You can now read 10 articles a month for free. Read as much as you want anywhere and anytime for just 99¢.

A Falmouth veteran battles wind turbines — and health woes

Barry Funfar on the deck of his home, near the turbines.

Photos by Debee Tlumacki for The Boston Globe

Barry Funfar on the deck of his home, near the turbines.

FALMOUTH — Barry Funfar is a 67-year-old Vietnam veteran who spent most of his waking moments since retirement a decade ago working with the hundreds of flowers and trees he planted around the Colonial-style house that he built. Gardening was his exercise, therapy, and passion, and his doctors agreed it was beneficial to combat his post traumatic stress disorder.

A Marine, Funfar flew 127 combat missions as a door gunner on Huey helicopters and was awarded seven Air Medals for meritorious service.

Continue reading below

Years later, he is battling another enemy: two wind turbines near his home, which he says have ended his gardening, caused him unremitting health problems, and exacerbated the PTSD that has plagued him for decades.

Last spring, he and his wife, Diane, filed a complaint against the Town of Falmouth, and the Zoning Board of Appeals recently agreed with the couple that the green energy turbines create a nuisance for them. A year earlier, the board had issued a similar ruling in another turbine case.

But instead of complying with its own zoning board, the Town of Falmouth is suing the board — again.

Continue reading it below

In the earlier case, Barnstable Superior Court Judge Christopher Muse issued a temporary order, while the case is pending, that the turbines run only between
7 a.m. and 7 p.m. Dozens of other Falmouth residents have also testified before the local health board about negative health effects.

These residents are not alone.

Seeking cleaner and cheaper sources of power, governments around the world have been turning to wind power. But as the turbines increase so have complaints about health problems. There remains significant disagreement about the medical legitimacy of those claims, but there is no doubt in the minds of Funfar and others who suffer.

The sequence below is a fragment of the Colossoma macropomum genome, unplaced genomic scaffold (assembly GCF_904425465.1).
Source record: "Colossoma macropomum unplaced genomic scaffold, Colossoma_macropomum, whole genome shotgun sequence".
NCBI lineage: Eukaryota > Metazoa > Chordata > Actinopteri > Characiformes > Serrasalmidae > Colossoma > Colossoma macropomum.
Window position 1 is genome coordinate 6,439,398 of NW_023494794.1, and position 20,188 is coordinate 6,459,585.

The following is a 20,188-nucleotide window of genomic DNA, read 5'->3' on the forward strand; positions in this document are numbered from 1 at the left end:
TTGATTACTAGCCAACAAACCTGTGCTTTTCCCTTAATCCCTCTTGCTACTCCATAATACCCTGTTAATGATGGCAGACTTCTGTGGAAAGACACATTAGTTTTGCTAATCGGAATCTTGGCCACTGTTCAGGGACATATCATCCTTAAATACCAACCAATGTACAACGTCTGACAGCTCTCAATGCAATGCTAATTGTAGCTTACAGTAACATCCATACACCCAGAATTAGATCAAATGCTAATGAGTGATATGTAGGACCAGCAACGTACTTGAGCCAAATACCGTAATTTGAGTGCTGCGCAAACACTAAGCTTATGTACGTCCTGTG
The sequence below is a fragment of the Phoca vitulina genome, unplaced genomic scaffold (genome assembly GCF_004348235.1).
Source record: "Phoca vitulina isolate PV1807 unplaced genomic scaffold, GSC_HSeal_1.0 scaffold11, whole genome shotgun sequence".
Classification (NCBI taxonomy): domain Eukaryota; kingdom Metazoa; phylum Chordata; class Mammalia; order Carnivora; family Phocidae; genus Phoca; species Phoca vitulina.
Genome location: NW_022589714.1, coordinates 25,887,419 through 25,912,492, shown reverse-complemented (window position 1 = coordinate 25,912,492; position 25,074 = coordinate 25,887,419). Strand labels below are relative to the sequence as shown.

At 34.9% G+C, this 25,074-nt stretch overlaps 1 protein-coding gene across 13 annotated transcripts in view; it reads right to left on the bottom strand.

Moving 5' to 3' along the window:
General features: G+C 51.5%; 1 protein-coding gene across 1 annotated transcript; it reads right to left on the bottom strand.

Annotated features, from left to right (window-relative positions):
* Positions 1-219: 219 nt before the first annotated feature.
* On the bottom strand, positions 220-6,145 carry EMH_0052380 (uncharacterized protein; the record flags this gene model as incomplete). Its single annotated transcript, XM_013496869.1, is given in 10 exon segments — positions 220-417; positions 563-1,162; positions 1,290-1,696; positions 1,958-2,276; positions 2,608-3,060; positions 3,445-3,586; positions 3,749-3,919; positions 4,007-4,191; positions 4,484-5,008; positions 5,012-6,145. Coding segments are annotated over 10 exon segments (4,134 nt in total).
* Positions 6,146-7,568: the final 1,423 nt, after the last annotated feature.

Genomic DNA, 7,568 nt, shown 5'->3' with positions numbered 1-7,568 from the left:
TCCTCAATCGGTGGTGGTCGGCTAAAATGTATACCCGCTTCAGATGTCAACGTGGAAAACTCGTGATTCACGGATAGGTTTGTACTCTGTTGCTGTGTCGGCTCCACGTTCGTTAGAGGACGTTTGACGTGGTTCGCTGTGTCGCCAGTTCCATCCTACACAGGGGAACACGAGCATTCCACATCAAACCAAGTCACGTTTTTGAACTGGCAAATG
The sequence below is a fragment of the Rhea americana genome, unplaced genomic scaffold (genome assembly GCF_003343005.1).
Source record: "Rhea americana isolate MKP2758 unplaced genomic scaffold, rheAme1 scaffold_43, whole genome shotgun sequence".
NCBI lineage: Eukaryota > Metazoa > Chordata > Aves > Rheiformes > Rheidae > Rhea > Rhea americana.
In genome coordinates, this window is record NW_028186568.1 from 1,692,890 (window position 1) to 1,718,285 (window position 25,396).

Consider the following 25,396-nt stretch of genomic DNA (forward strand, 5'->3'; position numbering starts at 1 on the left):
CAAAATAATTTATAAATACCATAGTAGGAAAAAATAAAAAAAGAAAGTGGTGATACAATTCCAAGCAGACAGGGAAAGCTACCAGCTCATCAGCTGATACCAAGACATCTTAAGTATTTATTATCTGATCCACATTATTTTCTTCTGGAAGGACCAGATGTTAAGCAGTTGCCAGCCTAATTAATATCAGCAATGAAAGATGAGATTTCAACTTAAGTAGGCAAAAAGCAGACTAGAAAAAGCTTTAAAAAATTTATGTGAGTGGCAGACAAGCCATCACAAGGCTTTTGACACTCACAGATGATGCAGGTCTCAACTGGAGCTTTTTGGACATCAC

Funfar, who was diagnosed with post traumatic stress disorder in 2003 after decades of nightmares, anxiety, anger, depression, and alcoholism, was treated by doctors and counselors at the VA Medical Center in Providence, sometimes attending group and individual therapy sessions four days a week. He still goes weekly.

Funfar joined the Marine Corps in 1965, a farm boy from North Dakota. At boot camp graduation, his drill instructor handed him a military ID and said: “Here’s your license to kill.” It’s a statement that still haunts Funfar.

But by 2008, after the intensive therapy, he says, he was feeling much better.

“It took a lot of therapy to change those nightmares that I was killed,” he said on a recent day in the house he built in 1999. “In those dreams, my copter would be shot down; the enemy would chase us and kill us, and I’d be at my own funeral.”

In Falmouth, where the Funfars have lived since 1979, gardening became a big part of his life, and his doctors encouraged it as a healthy outlet for his PTSD. As the oldest of five boys growing up on an isolated farm, Funfar had always had a passion for plants.

You might call it an obsession. His lot, not quite an acre, has 128 varieties of clematis plants, 500 rhododendrons and azaleas, eight varieties of magnolias, and this year, he put in 10 Japanese maples. That doesn’t include myriad other plants; Funfar reckons he’s got “thousands of them out there.” He has given away hundreds.

In fact, he did the master plan for his garden before he even built the house.

Funfar has carved paths in what he calls his “wild woodland garden,” and built a greenhouse on the property as well as a gazebo with a wood stove and microwave, where he sits and peruses some of the dozens of gardening books he has amassed. He also has several photo albums of his plants, with notes scribbled alongside each picture. He makes his own greeting cards with pressed flowers from his garden, and his home was included on three garden tours.

“Any moment I wasn’t working, I was with those plants,” says Funfar, who in 2003 retired from his carpet-cleaning business.

But these days, the property is overgrown and neglected, the greenhouse and gazebo abandoned. In March 2010, the town installed its first wind turbine and added another the following year. The first is 1,662 feet from the Funfar home, the second 1,558 feet. Both can be seen from their roof deck.

“The first time I heard it, I couldn’t believe it could make that much noise,” he says. It’s also the inaudible low frequency and infrasound waves that he says have made him ill, with symptoms such as heart palpitations, surges in blood pressure, migraine headaches, and sleep deprivation.

“I feel a quivering in my chest,” he says. “I get panic attacks. My pulse is 180, and three hours later it’s still 130. I’m on blood pressure medication, and my pressure was down to 120 over 70. But now, I’ll get 155 over 115. I feel my life is being shortened by this.”